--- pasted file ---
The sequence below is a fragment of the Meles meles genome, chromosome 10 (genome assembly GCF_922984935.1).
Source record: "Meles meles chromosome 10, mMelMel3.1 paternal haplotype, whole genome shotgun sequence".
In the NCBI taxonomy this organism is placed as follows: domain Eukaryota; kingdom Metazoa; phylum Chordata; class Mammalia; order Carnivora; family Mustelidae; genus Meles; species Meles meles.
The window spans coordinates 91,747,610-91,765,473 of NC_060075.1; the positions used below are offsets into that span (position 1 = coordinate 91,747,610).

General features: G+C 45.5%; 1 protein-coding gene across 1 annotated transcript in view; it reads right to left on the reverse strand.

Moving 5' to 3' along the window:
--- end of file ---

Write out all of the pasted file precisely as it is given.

The sequence below is a fragment of the Meles meles genome, chromosome 10 (genome assembly GCF_922984935.1).
Source record: "Meles meles chromosome 10, mMelMel3.1 paternal haplotype, whole genome shotgun sequence".
In the NCBI taxonomy this organism is placed as follows: domain Eukaryota; kingdom Metazoa; phylum Chordata; class Mammalia; order Carnivora; family Mustelidae; genus Meles; species Meles meles.
The window spans coordinates 91,747,610-91,765,473 of NC_060075.1; the positions used below are offsets into that span (position 1 = coordinate 91,747,610).

General features: G+C 45.5%; 1 protein-coding gene across 1 annotated transcript in view; it reads right to left on the reverse strand.

Moving 5' to 3' along the window: